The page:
Childhood Asthma: Causes, Symptoms, Treatment and Management

Asthma is the most common lung condition in children. It’s a long-term condition that causes the inner lining of the airway to become inflamed and swollen and to produce excess mucus. It also makes the muscles around the airways tighten. When these things happen our airways become narrower (called bronchoconstriction) and we find it more difficult to breathe air in and out of our lungs.

Asthma affects about one in 11 children in the UK – this amounts to about 1.1 million kids living with the condition. In the USA about 6.1 million children have asthma.

People of any age can have asthma. However symptoms most often appear for the first time in childhood and usually before the child’s fifth birthday.

It’s likely that your child’s asthma symptoms will improve as they get older. About two out of three children find that their symptoms disappear when they become teenagers.

Asthma causes and triggers in children

We don’t know exactly what causes asthma but it’s probably a combination of environmental and genetic factors. Kids are more likely to develop asthma if they:

  • Have eczema or an allergy
  • Have a close relative who has eczema or allergies
  • Are exposed to cigarette smoke (or if their mother was exposed to cigarette smoke when she was pregnant)
  • Are exposed to other environmental pollutants
  • Live in a deprived, low-income community – this might be partly because of damp, mouldy housing and pollution
  • Are poorly with a respiratory virus infection – at least half of children who need to go to hospital with respiratory syncytial virus (RSV) later develop asthma
  • Had a low weight at birth.

Certain triggers make asthma symptoms worsen (flare up), commonly:

  • Respiratory infections – usually viral
  • Allergies – for example to house dust mite, pollen (i.e. hay fever), foods, cockroaches, fungal spores, animals and pets could trigger allergy-induced asthma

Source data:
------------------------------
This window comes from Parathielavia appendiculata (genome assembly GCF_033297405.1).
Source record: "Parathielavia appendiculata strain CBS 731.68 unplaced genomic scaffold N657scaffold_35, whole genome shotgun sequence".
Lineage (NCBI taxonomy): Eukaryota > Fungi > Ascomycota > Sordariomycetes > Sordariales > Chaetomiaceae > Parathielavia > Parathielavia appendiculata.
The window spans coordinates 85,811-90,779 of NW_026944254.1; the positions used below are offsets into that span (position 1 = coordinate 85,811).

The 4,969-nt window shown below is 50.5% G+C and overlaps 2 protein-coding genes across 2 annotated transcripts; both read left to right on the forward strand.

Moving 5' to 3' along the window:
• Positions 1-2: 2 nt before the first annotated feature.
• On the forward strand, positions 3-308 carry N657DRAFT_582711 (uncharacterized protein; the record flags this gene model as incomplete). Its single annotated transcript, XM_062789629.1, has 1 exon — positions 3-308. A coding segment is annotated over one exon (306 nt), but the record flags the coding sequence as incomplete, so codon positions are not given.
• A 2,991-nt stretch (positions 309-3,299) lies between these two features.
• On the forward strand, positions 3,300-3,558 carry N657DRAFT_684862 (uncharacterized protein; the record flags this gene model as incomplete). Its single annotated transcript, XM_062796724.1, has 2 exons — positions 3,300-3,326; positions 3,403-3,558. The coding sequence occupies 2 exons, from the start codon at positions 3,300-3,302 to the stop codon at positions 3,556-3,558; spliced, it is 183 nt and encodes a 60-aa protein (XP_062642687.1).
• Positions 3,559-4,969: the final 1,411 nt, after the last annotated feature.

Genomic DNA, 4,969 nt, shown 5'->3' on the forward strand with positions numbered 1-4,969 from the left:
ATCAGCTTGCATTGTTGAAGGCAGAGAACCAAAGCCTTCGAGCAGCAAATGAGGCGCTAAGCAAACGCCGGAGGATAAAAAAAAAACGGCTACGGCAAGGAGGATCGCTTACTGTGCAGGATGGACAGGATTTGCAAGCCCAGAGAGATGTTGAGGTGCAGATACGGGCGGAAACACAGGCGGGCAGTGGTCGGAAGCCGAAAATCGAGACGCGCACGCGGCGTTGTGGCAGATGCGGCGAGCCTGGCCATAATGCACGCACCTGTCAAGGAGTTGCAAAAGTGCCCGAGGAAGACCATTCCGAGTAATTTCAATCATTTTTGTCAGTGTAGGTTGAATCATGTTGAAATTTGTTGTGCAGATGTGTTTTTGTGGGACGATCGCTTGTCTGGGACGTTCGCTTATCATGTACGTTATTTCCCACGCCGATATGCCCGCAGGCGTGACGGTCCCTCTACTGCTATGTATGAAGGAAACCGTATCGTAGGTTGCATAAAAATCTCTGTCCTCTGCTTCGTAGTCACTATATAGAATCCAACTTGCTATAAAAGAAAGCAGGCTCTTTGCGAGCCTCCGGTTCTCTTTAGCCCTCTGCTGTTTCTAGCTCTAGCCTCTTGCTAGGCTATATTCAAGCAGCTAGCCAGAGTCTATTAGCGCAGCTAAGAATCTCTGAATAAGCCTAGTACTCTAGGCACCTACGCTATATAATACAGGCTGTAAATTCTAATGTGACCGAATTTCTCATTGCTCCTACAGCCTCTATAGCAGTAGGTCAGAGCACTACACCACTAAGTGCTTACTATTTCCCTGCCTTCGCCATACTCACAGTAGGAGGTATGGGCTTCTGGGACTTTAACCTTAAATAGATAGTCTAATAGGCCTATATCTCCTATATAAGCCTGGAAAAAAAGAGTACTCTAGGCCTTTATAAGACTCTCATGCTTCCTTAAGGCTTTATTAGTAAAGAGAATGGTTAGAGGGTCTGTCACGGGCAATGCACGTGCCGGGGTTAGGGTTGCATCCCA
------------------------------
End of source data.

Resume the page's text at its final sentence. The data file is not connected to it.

• Cigarette smoke
  • Pollution – such as car exhaust fumes and other irritants in the air
  • Weather extremes – hot, cold, damp or thundery
  • Exercise
  • Stress and strong emotions such as feeling very upset or over-excited.

Triggers are personal and one or several of these factors that cause your child’s symptoms to flare up.

Asthma signs and symptoms in children

Symptoms of asthma in children include:

  • Coughing – especially if the cough is persistent or keeps coming back
  • Wheezing – this is a whistling sound when they breathe
  • Being short of breath
  • Chest tightness.

Your child won’t necessarily have symptoms all the time – it depends how well or poorly controlled their asthma is, and whether they’re exposed to any triggers. Their symptoms may be worse at night (sometimes referred to as nocturnal asthma) or first thing in the morning when they awaken, or after exercise or bursts of energy.

Recognising symptoms of asthma in children under 5

Coughing and wheezing are probably the easiest signs to recognise in children under five. If your baby or toddler is breathless they might be breathing faster than usual or using their body to breathe (for example lifting their shoulders up and down with each breath).

Children under five won’t describe how they’re feeling in the same way as an older child or adult. For example, instead of saying their chest feels tight they might say they have a tummy ache or you might notice they are rubbing their tummy or chest.

How to diagnose asthma in a child

If you are concerned that your child may have asthma, you should take them to see a doctor, who will most likely:

  • Ask about their medical history – any symptoms and possible triggers you’ve noticed recently, and when they occurred
  • Ask if your child or any family members have eczema or allergies
  • Do a physical examination – in particular they will listen to your child’s chest for any wheezing. No wheeze does not necessarily mean that your child doesn’t have asthma, though.

If your child is under 5 they may be diagnosed with suspected asthma on the basis of one simple assessment. To be certain it’s asthma, though, you’ll have to wait until they’re old enough to do some coordinated breathing tests.

Children between 5 and 16 should will be asked by their doctor to do one or more breathing tests:

  • Spirometry – your child is asked to blow into a mouthpiece as fast and for as long as they can to measure how well their lungs are working.
  • Bronchodilator reversibility (BDR) – if that first spirometry test suggests that your child is not breathing out very well, your doctor or asthma nurse will give them a one-off dose of bronchodilator medication. Two spirometry tests – one before and one after the medication – will measure for any improvement. A positive BDR test confirms an asthma diagnosis.